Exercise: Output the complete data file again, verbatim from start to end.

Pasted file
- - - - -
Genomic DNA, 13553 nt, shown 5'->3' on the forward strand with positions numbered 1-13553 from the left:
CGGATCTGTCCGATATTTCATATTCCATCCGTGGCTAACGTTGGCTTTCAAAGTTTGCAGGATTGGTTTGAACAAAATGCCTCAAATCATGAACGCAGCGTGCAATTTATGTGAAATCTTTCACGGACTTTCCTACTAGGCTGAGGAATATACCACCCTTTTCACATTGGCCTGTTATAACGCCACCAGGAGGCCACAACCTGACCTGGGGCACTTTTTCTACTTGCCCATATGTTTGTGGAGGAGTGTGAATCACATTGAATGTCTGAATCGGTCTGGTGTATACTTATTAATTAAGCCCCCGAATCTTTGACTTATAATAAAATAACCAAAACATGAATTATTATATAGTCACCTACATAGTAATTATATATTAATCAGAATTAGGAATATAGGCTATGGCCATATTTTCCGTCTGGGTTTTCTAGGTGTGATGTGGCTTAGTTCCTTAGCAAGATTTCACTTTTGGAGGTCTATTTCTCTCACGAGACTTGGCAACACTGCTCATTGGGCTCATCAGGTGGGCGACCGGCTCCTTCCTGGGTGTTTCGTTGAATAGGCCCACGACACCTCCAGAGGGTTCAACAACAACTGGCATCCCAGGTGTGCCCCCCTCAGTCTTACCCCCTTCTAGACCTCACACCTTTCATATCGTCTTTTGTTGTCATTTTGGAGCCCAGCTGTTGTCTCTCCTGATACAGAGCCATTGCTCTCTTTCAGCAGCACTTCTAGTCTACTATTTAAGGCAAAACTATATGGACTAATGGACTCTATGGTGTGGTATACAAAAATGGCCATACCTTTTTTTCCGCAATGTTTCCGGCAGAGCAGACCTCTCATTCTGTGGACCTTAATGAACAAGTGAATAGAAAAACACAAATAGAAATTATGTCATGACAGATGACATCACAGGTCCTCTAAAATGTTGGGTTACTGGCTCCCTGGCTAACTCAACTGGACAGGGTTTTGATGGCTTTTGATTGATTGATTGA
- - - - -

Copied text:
Genomic DNA, 13553 nt, shown 5'->3' on the forward strand with positions numbered 1-13553 from the left:
CGGATCTGTCCGATATTTCATATTCCATCCGTGGCTAACGTTGGCTTTCAAAGTTTGCAGGATTGGTTTGAACAAAATGCCTCAAATCATGAACGCAGCGTGCAATTTATGTGAAATCTTTCACGGACTTTCCTACTAGGCTGAGGAATATACCACCCTTTTCACATTGGCCTGTTATAACGCCACCAGGAGGCCACAACCTGACCTGGGGCACTTTTTCTACTTGCCCATATGTTTGTGGAGGAGTGTGAATCACATTGAATGTCTGAATCGGTCTGGTGTATACTTATTAATTAAGCCCCCGAATCTTTGACTTATAATAAAATAACCAAAACATGAATTATTATATAGTCACCTACATAGTAATTATATATTAATCAGAATTAGGAATATAGGCTATGGCCATATTTTCCGTCTGGGTTTTCTAGGTGTGATGTGGCTTAGTTCCTTAGCAAGATTTCACTTTTGGAGGTCTATTTCTCTCACGAGACTTGGCAACACTGCTCATTGGGCTCATCAGGTGGGCGACCGGCTCCTTCCTGGGTGTTTCGTTGAATAGGCCCACGACACCTCCAGAGGGTTCAACAACAACTGGCATCCCAGGTGTGCCCCCCTCAGTCTTACCCCCTTCTAGACCTCACACCTTTCATATCGTCTTTTGTTGTCATTTTGGAGCCCAGCTGTTGTCTCTCCTGATACAGAGCCATTGCTCTCTTTCAGCAGCACTTCTAGTCTACTATTTAAGGCAAAACTATATGGACTAATGGACTCTATGGTGTGGTATACAAAAATGGCCATACCTTTTTTTCCGCAATGTTTCCGGCAGAGCAGACCTCTCATTCTGTGGACCTTAATGAACAAGTGAATAGAAAAACACAAATAGAAATTATGTCATGACAGATGACATCACAGGTCCTCTAAAATGTTGGGTTACTGGCTCCCTGGCTAACTCAACTGGACAGGGTTTTGATGGCTTTTGATTGATTGATTGA